In 2000 the ILSI Europe Alcohol Task Force initiated a meta-anaylsis
on mortality attributable to current alcohol consumption.
A number of regions in Europe were screened for the study, the
first from the exercise having been published in the Journal of
Epidemiology and Community Health (2001: Vol. 56, No.6 pp383-388).
Now , a second study from this activity has been published in
the Social Science and Medicine (2003;56:1385-1395).
It describes trends in mortality attributable to current alcohol
consumption in East and West Germany. There is increasing awareness
of alcohol as a cause of the persisting health divide between
eastern and western Germany.
Taking into account both the adverse and beneficial effects of
alcohol, this study quantifies the burden of alcohol attributable
mortality in 2 parts of Germany in the 1990s.
Including the cardio-protective effect of alcohol, there were
1.4% more deaths among men aged 20+ in 1992 in Germany than would
have been expected in a non-drinking population, while there were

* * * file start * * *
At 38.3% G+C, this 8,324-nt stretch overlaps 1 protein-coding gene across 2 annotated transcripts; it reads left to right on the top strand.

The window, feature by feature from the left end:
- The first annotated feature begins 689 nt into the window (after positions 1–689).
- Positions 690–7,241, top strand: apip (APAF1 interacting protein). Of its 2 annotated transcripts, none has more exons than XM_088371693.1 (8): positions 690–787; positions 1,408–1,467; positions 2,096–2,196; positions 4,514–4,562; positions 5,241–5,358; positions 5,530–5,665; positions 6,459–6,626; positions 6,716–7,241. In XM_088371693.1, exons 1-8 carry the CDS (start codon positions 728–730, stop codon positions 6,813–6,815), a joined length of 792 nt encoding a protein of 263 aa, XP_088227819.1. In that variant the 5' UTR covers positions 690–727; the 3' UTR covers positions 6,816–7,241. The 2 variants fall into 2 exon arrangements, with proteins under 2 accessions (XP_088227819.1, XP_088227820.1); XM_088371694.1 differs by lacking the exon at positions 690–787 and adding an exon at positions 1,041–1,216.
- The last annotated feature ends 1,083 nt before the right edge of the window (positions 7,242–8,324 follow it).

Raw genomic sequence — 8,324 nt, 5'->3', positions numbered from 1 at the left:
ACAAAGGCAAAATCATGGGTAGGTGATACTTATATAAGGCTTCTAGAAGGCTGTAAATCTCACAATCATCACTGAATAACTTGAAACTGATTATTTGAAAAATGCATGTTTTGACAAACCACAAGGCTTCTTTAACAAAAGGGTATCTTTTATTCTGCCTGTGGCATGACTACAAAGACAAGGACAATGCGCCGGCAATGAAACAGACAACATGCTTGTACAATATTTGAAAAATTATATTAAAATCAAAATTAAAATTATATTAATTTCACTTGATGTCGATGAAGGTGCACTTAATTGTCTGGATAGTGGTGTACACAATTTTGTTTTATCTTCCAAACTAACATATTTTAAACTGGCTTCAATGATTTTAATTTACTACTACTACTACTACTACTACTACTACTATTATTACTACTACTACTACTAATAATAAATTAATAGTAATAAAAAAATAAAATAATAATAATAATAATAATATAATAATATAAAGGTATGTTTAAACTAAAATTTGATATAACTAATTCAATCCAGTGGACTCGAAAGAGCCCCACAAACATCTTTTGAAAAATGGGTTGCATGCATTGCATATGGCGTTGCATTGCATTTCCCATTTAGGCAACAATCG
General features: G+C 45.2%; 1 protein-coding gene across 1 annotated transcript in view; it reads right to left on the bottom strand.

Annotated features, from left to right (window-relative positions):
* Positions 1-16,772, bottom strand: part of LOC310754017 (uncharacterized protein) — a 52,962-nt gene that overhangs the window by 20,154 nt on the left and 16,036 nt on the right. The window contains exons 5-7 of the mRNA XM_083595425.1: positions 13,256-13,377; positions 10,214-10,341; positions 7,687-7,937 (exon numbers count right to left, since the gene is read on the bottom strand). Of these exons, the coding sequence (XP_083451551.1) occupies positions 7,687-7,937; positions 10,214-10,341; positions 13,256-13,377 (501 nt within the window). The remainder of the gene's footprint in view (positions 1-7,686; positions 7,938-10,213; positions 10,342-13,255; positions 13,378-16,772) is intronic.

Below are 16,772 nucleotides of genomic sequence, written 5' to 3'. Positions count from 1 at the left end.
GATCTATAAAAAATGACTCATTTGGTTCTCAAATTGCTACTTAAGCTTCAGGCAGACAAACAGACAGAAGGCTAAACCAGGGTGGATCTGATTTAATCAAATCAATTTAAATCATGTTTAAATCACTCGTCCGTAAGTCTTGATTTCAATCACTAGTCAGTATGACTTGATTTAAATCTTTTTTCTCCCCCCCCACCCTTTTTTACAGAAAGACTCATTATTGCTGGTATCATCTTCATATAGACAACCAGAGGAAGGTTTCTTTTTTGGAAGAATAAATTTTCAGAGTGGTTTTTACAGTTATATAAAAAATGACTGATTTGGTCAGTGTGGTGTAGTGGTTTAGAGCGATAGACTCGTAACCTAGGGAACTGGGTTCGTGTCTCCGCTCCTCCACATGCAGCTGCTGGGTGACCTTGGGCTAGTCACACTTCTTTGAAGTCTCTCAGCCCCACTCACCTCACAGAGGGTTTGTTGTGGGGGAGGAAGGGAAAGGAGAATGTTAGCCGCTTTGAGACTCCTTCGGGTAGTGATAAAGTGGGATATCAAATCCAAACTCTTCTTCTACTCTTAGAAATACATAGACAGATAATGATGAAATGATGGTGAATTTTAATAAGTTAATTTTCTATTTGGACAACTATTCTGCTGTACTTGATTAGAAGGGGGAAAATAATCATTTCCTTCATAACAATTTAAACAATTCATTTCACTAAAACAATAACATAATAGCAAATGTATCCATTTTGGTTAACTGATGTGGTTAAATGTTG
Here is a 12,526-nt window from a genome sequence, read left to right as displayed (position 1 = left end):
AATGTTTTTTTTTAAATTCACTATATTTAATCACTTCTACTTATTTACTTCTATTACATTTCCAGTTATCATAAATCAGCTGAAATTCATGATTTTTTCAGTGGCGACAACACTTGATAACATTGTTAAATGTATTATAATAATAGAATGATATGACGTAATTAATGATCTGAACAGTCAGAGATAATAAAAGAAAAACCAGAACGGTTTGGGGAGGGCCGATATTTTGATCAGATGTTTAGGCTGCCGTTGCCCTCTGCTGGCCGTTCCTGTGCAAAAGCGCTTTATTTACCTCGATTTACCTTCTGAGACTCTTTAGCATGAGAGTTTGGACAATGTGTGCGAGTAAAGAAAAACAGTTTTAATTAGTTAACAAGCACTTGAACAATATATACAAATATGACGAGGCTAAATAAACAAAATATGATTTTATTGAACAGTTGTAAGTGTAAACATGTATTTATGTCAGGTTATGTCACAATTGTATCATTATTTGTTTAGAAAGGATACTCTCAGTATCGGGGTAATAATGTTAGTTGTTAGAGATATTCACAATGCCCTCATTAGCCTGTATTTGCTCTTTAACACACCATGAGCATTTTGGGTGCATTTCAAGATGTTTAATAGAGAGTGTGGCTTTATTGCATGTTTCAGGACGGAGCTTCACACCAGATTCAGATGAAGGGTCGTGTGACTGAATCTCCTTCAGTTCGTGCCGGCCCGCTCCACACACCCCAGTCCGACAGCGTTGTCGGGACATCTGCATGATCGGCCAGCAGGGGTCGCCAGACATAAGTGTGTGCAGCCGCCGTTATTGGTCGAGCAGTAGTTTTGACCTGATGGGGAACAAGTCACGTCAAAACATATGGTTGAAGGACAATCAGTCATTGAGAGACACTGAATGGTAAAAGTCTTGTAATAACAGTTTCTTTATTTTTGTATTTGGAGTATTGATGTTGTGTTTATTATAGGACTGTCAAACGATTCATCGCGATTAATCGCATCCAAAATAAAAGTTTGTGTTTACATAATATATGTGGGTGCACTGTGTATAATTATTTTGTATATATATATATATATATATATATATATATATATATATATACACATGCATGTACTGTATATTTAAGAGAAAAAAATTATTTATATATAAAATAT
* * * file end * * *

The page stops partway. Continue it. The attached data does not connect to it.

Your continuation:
0.1% fewer deaths among women.
By 1997, this had increased to 1.8% excess male deaths and 0.1%
excess female deaths. In 1997 alcohol caused 9.0% of all the
east German men compared with 5.6% in the west (women east: 2.5%
women west 2.2%) At the same time alcohol prevented 5.5% deaths
in east German men compared with 4.3% in the west, while there
were 2.9% and 2.0% fewer deaths in women.
It was concluded that mortality attributable to alcohol contributes
considerably to overall mortality and to east-west gap in Germany.
The study points to the need for comprehensive policies on alcohol
in Germany to close the persisting east-west gap.